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So You Think You Can Be a Pilot?

Monday, February 13, 2012

 

So this week on my blog, I thought I’d let you all in on a little hobby of mine. Flying planes. By myself.

That’s right, I am well on my way to earning my private pilot’s license. The training began almost two years ago, but I’ve wanted to be a pilot for as long as I can remember wanting to be something besides a Tyrannosaurus Rex or superhero or something. It’s hard to say exactly what it is about flying that has such a hold on me, but the feeling of being free from the ground is definitely a huge draw. It’s so amazing to be three or four thousand feet off the ground, just soaring with (but hopefully safely away from) all the birds. Not to mention the views. I wish I’d have taken pictures from the cockpit during flight in the past, but you guys will have to settle with just seeing me in the cockpit on the ground.

“So how do you get into flying?” you might ask. Well, the answer is to visit your local flight school and talk to an instructor. For me, the closest airport back home is the Austin-Bergstrom International Airport (ABIA). Intimidating name, yes? Well it fits! It actually is a pretty busy airport to start learning to fly at.

Airports are classified into 4 classes: Class B, which are your fairly rare (only about 40 in the U.S.) gigantic, hustling and bustling airports like DIA, Chicago O’Hare, Dallas-Fort Worth, JFK, LAX, etc. etc. Then you have the Class C airports, which include large airports which host a lot of commercial traffic, as well as some private traffic, but mostly commercial. Class C airports include Colorado Springs Municipal Airport (actually the only Class C airport in Colorado) and ABIA, among about 120 others in the U.S. Then there are the Class D airports, which are mainly small airports that serve a lot of general aviation (basically, anything non-commercial) planes. Rocky Mountain Metropolitan airport is a good example of a busy Class D airport, and there are many, many of this size airport in the U.S. Last on the list are Class E airports, which have no control tower, and serve a very small amount of planes and pilots. Boulder Municipal Airport is an example of this kind of airport.

Now that you’re a scholar on airport classification, you can see that ABIA is a pretty busy airport. During the day, Southwest, Frontier, American Airlines, JetBlue, and many other airlines are constantly flying in and out, while pilots of little planes kind of shuffle around and slip in between airliners.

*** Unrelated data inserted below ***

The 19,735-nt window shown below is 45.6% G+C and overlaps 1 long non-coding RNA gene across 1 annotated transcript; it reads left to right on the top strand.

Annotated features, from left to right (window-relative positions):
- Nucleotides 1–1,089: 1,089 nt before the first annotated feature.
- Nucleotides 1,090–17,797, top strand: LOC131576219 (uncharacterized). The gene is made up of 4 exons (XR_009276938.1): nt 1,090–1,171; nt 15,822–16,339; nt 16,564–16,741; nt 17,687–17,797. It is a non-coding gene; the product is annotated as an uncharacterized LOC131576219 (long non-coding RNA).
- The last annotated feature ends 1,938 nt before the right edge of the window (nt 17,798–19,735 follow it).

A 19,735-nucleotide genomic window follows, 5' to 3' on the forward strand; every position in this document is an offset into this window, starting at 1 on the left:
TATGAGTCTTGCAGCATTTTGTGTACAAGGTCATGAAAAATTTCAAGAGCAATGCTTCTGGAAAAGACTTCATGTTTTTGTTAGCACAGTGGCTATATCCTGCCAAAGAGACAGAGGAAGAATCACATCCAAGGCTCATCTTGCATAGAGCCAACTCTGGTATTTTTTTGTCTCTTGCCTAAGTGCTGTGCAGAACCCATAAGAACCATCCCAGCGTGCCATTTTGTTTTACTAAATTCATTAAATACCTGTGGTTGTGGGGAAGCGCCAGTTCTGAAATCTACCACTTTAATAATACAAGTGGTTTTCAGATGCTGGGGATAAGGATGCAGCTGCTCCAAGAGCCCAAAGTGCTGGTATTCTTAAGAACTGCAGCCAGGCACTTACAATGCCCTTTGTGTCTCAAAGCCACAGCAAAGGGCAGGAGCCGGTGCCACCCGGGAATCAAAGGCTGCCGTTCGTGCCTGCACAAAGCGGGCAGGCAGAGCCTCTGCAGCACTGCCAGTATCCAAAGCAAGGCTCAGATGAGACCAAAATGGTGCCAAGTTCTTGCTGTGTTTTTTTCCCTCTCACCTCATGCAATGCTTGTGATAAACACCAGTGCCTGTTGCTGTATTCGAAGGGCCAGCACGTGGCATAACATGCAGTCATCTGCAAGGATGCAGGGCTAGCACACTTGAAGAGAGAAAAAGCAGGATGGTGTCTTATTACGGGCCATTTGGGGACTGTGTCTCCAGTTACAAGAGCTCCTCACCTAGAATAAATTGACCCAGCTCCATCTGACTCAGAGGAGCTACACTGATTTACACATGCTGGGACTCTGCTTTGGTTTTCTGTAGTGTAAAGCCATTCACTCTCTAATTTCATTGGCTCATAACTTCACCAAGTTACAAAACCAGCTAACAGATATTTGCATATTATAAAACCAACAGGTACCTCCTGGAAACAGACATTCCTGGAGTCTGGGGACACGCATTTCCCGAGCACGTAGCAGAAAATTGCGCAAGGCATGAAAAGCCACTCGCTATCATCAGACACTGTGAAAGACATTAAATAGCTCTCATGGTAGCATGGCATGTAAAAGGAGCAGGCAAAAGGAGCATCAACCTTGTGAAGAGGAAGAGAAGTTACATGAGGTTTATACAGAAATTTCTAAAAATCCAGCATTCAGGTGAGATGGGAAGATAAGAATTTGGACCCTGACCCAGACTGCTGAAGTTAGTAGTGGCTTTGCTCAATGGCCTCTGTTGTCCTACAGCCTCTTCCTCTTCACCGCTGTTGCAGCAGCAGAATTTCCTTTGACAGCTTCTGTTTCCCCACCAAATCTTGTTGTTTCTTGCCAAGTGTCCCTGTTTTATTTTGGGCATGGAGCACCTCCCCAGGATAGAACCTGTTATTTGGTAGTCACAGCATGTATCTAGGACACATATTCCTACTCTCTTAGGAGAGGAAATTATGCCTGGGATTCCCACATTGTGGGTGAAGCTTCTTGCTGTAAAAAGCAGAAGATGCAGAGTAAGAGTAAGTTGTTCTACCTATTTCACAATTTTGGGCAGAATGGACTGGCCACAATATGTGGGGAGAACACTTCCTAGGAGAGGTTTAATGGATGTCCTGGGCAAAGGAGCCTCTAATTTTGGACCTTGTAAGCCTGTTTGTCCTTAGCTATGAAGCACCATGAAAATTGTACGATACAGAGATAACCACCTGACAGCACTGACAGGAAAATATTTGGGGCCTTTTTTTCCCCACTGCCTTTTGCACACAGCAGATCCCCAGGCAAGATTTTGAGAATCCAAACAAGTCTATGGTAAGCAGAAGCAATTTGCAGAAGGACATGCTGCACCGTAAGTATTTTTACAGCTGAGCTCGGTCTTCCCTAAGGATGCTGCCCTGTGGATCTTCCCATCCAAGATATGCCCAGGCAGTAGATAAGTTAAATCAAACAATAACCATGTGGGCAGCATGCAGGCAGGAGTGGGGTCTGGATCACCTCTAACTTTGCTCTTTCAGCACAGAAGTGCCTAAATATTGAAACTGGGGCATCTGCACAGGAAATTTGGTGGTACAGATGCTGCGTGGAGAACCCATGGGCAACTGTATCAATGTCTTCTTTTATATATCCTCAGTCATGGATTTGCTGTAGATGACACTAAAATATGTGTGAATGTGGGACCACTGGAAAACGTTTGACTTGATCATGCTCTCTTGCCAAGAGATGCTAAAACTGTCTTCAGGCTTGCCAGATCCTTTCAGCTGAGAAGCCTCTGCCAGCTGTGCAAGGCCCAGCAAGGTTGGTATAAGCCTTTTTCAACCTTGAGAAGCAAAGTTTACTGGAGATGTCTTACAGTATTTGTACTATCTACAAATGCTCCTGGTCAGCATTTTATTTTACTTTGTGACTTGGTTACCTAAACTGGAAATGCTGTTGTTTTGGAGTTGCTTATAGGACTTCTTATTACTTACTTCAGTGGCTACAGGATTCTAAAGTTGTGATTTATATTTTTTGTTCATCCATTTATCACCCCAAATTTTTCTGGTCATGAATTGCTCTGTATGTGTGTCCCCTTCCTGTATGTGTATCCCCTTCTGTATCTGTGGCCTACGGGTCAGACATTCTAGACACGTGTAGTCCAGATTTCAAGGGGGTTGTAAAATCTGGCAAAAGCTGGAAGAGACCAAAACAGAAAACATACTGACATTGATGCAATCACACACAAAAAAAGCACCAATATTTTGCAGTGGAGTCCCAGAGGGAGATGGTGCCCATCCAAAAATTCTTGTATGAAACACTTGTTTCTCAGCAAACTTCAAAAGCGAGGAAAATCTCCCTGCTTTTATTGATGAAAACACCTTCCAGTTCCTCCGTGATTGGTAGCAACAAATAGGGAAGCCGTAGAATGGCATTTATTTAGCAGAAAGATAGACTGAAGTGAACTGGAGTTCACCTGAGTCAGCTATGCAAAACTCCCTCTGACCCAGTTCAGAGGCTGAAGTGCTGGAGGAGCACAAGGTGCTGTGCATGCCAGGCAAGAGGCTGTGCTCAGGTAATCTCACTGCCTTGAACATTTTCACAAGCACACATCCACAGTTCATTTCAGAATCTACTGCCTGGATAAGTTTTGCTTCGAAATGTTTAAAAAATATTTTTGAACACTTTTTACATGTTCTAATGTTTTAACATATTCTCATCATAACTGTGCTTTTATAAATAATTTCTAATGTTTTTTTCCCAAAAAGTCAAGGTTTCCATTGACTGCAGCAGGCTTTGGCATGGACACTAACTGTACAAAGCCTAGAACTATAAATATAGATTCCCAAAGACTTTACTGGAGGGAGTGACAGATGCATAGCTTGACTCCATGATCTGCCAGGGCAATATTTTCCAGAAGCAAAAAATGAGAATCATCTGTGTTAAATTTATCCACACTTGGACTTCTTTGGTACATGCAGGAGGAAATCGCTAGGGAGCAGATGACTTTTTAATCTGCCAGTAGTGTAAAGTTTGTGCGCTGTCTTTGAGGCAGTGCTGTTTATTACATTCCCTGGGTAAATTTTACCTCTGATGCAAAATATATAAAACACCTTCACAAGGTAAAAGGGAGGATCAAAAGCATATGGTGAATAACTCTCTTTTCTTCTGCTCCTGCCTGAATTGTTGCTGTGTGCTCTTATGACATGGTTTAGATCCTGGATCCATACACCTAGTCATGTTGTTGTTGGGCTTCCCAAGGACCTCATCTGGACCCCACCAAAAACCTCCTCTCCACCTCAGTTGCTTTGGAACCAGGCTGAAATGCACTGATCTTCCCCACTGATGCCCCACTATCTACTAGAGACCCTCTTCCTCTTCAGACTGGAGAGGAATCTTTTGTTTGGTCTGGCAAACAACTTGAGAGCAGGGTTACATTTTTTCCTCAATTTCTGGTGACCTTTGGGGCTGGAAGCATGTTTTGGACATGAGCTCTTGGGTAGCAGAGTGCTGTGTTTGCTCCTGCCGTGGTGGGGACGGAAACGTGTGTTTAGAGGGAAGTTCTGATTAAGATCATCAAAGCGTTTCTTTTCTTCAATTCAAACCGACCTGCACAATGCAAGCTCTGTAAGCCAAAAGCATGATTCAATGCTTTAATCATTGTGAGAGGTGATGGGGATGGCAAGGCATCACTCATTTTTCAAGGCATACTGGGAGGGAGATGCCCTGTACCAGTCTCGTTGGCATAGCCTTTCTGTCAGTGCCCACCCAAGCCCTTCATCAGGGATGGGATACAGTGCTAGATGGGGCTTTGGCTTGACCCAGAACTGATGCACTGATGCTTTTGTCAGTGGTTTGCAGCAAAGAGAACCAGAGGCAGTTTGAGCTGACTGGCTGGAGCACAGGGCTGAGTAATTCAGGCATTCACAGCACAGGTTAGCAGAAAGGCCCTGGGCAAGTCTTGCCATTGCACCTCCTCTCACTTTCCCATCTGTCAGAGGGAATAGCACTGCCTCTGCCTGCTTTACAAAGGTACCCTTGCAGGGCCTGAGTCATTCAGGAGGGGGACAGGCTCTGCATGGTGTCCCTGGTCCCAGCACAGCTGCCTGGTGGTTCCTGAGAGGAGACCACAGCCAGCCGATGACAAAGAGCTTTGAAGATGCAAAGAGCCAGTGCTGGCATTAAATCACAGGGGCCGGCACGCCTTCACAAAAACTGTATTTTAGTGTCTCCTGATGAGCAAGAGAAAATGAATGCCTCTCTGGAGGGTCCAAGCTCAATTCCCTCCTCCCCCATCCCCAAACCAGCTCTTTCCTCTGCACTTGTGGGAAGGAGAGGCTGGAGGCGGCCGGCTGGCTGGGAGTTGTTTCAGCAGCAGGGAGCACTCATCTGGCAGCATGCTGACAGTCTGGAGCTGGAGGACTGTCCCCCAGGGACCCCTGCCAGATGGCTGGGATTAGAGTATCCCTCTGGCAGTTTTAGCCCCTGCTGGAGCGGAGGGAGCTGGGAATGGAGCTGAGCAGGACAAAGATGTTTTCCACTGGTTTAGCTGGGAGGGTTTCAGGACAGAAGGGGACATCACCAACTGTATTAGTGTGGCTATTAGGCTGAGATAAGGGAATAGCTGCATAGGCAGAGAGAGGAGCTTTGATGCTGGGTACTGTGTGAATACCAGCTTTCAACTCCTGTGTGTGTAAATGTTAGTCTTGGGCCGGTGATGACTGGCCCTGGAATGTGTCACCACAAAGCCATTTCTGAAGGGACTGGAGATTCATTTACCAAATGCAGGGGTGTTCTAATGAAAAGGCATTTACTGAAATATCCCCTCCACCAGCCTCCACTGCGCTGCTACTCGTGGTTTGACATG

So back to getting started. The first step is to take a “discovery flight,” where the instructor takes you up in a plane similar to the one you’ll be learning in and lets you handle the airplane a little bit and just generally shows you what it’s like soaring a few thousand feet above the not-as-lucky people below. When I took my discovery flight in May of 2010, the control tower told a Southwest airlines 737 to wait while we got in front of them and took off. So to the people who were aboard that flight: I apologize for the slight delay. My bad. The flight itself was awesome, and got me hooked. I got to see my house and high school from 2,500 hundred feet above ground level, and that was pretty sweet, to say the least.

To keep this relatively CU and Boulder oriented, I’ll summarize most of my flight training that took place back in Texas. After the discovery flight, I took lessons with every spare minute I had, and eventually got to the point where my instructor had me solo the airplane, by myself, while he watched on the ground. Pretty scary at first! After that, I started flying solo in and out of ABIA, which is definitely the most quick-paced, exhilarating experience I’ve ever had.

Once back in Boulder, I contacted a flight school at the airport in north Boulder. I started to take a few lessons here and there, but with my schedule, I didn’t have a lot of time. Unfortunately for me, Boulder doesn’t have the best flight-friendly weather in the spring, which is when I have more time to fly. The Chinook winds may seem bad on the ground, but they’re many times worse in the air, especially for a light plane. And the snow is a whole different issue. So unfortunately, I haven’t been able to finish up my training quite yet. I did fly a good deal in Boulder this past summer, and actually soloed again here. I thought it was nerve-wracking flying near airliners, but dealing with those gliders and their tow planes is almost as dangerous, if not more so, than flying near jumbo jets. My plan is to finish up my license this summer, back home in Texas. So hopefully at this time next year, I’ll be writing about the coolest date ever that I just took a girl on: Sunset over the Rockies.

Speaking of that, one of the prettiest sights I’ve ever seen, I saw on an evening flight over Boulder. We went up just before sundown, so we could practice the transition into night, and the sunset over the mountains was spectacular. If you think it looks cool from the ground, imagine seeing it set over all of the Rockies.

Wow, I probably just set my personal record for longest blog post, and no wonder, because I could probably write books on how much I love flying. Thank you for reading, and have a good week! Go Buffs!

 

Me sitting in the cockpit of the Cessna 152 that I learned to fly in.

Mike
Biochemistry, Atmospheric/Oceanic Studies (ATOC) minor • Austin, Texas